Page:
Has independent podcasting peaked?

“The truth is that the old business model embraced by independent podcasters isn’t sustainable — especially if you’re trying to do ambitious rigorous journalism.”

Has podcasting peaked?

Audio is an incredibly powerful way to connect with an audience and tell complicated, true stories. Audio journalism is receiving some long overdue love and respect. And the podcasting ecosystem has enormous strengths. It’s open. It’s flexible. It could easily become interactive.

But the diversity and vitality of the podcasting community is in danger.

Podcasters have never created universally recognized open standards like the web. We haven’t effectively pushed tech platforms to evolve and serve creators. For most podcasters, there’s only one way to make a living: Sell ads.

So for more than a decade, we’ve been stuck hawking Squarespace subscriptions and mattresses. And this rich, open world of podcasts is now being pulled apart.

Last year, I laid out my vision of what an audio web could look like — but today, it looks less and less like we’re headed in that direction. Instead of building an open and more interactive audio ecosystem capable of supporting meaningful journalism, the big tech platforms, led by Spotify, are rushing to build vertically integrated networks. Spotify isn’t just publishing exclusive content — it also controls distribution, hosting and ad sales too. In that kind of environment, Spotify will capture the lion’s share of any profit.

Other platforms are imitating this playbook and buying up the big shows. Even Apple is now producing its own audio newscast.

The truth is that the old business model embraced by independent podcasters isn’t sustainable — especially if you’re trying to do ambitious rigorous journalism. Many big successful podcasts can’t pay their bills with ad dollars alone, and supporting sustainable local journalism in a digital, ad-driven environment is increasingly impossible.

What’s missing in the audio space today are platforms that empower podcast makers to build membership communities — and make it easier for podcasters to sell their own subscriptions. Today’s biggest platforms are not designed to help podcasters build and strengthen their audiences and their communities.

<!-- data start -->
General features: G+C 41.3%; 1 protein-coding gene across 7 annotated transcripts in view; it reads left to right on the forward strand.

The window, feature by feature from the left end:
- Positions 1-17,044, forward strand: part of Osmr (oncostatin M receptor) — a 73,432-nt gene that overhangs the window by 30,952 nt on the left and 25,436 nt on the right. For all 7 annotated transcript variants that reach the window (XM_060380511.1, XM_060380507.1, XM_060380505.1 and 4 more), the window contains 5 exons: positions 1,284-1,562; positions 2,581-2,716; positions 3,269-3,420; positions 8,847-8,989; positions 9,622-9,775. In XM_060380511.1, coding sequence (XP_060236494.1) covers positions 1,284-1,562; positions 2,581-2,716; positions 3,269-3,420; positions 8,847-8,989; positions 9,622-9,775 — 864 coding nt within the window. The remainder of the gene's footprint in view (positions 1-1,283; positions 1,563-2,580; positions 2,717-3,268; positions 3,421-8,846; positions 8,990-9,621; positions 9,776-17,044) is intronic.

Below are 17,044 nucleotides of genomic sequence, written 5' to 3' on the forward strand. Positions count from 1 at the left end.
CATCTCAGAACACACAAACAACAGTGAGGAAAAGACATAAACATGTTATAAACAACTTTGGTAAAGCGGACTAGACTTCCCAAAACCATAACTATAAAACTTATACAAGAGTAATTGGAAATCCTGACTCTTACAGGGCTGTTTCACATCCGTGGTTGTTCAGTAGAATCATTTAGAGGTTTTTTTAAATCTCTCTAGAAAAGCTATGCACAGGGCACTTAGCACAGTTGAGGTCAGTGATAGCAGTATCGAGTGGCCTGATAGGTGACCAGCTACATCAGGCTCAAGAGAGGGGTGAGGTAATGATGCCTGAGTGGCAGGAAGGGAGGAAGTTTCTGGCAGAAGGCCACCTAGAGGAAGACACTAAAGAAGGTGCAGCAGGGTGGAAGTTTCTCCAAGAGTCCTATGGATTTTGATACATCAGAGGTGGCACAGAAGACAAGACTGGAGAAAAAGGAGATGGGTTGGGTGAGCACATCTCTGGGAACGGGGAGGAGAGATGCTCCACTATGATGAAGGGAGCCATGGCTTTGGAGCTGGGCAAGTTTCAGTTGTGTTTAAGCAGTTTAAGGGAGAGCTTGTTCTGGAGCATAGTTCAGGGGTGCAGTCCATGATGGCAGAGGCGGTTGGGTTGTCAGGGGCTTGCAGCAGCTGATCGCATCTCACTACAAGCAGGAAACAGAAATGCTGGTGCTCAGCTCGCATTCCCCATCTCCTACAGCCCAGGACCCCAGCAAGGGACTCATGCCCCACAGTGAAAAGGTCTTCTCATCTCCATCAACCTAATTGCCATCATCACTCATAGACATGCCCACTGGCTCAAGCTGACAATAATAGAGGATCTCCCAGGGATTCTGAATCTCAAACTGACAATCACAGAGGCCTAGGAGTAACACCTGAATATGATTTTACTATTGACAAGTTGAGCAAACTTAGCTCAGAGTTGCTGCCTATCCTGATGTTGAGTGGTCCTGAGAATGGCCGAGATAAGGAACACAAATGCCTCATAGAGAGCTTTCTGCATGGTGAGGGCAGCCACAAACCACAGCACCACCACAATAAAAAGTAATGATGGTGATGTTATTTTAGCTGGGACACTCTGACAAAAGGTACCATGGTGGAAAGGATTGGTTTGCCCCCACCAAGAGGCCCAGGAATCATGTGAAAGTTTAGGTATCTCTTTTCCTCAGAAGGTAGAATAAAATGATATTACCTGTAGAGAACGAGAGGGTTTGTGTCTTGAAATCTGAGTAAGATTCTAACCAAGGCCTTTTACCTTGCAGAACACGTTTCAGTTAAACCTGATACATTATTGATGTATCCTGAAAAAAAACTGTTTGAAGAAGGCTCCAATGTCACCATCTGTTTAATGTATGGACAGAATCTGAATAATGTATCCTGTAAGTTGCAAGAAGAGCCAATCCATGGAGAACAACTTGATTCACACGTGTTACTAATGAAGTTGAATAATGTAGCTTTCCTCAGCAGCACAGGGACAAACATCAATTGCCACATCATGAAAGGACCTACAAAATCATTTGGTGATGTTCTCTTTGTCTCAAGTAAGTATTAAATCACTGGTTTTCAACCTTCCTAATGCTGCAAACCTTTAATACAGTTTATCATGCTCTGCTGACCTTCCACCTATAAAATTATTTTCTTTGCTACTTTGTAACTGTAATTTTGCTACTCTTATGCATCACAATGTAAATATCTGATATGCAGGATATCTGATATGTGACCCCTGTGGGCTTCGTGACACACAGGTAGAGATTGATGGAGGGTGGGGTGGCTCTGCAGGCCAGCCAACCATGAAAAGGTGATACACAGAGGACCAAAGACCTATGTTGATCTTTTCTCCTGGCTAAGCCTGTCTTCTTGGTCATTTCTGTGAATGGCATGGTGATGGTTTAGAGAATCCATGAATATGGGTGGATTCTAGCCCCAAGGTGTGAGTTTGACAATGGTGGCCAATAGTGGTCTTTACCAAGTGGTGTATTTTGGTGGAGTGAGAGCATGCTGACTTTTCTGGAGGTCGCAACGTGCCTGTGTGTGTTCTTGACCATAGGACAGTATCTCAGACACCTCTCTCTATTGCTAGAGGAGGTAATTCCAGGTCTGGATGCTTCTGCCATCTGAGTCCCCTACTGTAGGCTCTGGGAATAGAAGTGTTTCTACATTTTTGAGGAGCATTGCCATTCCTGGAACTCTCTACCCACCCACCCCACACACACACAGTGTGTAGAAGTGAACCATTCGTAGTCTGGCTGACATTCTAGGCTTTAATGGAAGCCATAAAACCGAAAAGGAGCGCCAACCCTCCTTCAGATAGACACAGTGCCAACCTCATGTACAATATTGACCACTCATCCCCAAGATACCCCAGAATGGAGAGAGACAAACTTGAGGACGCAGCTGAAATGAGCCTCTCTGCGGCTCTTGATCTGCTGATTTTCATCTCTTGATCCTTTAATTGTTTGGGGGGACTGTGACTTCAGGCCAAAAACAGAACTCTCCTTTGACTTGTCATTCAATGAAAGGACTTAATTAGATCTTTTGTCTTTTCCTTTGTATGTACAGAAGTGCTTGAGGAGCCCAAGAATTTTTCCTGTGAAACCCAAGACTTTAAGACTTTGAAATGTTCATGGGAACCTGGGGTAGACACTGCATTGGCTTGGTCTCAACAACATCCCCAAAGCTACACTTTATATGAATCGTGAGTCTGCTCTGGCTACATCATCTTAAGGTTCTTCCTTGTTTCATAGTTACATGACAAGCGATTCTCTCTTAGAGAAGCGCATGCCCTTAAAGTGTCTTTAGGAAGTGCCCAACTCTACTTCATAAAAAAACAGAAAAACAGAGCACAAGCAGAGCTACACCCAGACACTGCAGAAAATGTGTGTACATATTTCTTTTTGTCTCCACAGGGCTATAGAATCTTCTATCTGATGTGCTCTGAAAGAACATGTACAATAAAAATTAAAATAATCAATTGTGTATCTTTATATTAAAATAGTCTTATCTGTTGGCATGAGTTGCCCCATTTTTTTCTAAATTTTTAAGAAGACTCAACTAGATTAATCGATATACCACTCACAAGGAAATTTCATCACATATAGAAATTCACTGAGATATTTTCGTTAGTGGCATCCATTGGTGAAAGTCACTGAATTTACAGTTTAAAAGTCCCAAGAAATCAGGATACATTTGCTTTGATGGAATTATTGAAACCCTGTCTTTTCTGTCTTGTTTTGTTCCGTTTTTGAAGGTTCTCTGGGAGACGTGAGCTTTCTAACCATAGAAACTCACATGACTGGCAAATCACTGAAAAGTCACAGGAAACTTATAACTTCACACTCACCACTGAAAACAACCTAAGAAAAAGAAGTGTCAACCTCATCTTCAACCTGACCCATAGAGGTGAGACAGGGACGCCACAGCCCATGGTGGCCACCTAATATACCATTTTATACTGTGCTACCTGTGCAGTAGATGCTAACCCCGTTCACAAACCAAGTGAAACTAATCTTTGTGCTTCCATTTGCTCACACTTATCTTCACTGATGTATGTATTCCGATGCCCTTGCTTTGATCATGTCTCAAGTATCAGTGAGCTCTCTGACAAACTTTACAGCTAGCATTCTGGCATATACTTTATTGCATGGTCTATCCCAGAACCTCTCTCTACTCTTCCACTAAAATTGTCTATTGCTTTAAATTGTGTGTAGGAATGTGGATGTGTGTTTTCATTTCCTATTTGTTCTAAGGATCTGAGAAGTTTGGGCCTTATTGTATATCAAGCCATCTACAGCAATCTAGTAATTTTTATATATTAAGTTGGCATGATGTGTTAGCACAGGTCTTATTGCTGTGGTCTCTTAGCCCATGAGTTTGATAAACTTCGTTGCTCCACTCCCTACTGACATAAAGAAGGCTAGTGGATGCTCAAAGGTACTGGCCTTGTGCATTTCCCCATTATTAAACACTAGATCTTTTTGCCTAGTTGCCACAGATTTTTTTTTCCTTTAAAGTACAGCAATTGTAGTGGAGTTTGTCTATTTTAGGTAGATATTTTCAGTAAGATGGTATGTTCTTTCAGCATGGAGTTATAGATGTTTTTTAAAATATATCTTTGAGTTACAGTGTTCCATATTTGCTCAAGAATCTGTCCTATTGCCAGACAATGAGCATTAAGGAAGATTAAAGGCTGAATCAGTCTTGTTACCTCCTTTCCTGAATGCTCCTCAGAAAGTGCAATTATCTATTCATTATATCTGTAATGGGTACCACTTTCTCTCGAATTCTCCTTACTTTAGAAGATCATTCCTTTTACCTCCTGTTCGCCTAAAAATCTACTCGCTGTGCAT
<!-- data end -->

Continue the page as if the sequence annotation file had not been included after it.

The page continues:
What’s missing is the ability of a publisher to create rich interactive experiences and distribute that on any app or any smart speaker.

In the coming year, I have no doubt that the biggest podcasting stars will continue to see large paydays as tech platforms bid to buy them out. But unless podcasting platforms evolve, what we could be left with will resemble the big industrial radio oligopoly of the late 1990s, and the diversity and promise of podcasting could begin to disappear.

Steve Henn, a former public radio reporter, left Google’s audio news team this summer.

Has podcasting peaked?

Audio is an incredibly powerful way to connect with an audience and tell complicated, true stories. Audio journalism is receiving some long overdue love and respect. And the podcasting ecosystem has enormous strengths. It’s open. It’s flexible. It could easily become interactive.

But the diversity and vitality of the podcasting community is in danger.

Podcasters have never created universally recognized open standards like the web. We haven’t effectively pushed tech platforms to evolve and serve creators. For most podcasters, there’s only one way to make a living: Sell ads.

So for more than a decade, we’ve been stuck hawking Squarespace subscriptions and mattresses. And this rich, open world of podcasts is now being pulled apart.

Last year, I laid out my vision of what an audio web could look like — but today, it looks less and less like we’re headed in that direction. Instead of building an open and more interactive audio ecosystem capable of supporting meaningful journalism, the big tech platforms, led by Spotify, are rushing to build vertically integrated networks. Spotify isn’t just publishing exclusive content — it also controls distribution, hosting and ad sales too. In that kind of environment, Spotify will capture the lion’s share of any profit.

Other platforms are imitating this playbook and buying up the big shows. Even Apple is now producing its own audio newscast.

The truth is that the old business model embraced by independent podcasters isn’t sustainable — especially if you’re trying to do ambitious rigorous journalism. Many big successful podcasts can’t pay their bills with ad dollars alone, and supporting sustainable local journalism in a digital, ad-driven environment is increasingly impossible.

What’s missing in the audio space today are platforms that empower podcast makers to build membership communities — and make it easier for podcasters to sell their own subscriptions. Today’s biggest platforms are not designed to help podcasters build and strengthen their audiences and their communities.

What’s missing is the ability of a publisher to create rich interactive experiences and distribute that on any app or any smart speaker.

In the coming year, I have no doubt that the biggest podcasting stars will continue to see large paydays as tech platforms bid to buy them out. But unless podcasting platforms evolve, what we could be left with will resemble the big industrial radio oligopoly of the late 1990s, and the diversity and promise of podcasting could begin to disappear.

Steve Henn, a former public radio reporter, left Google’s audio news team this summer.

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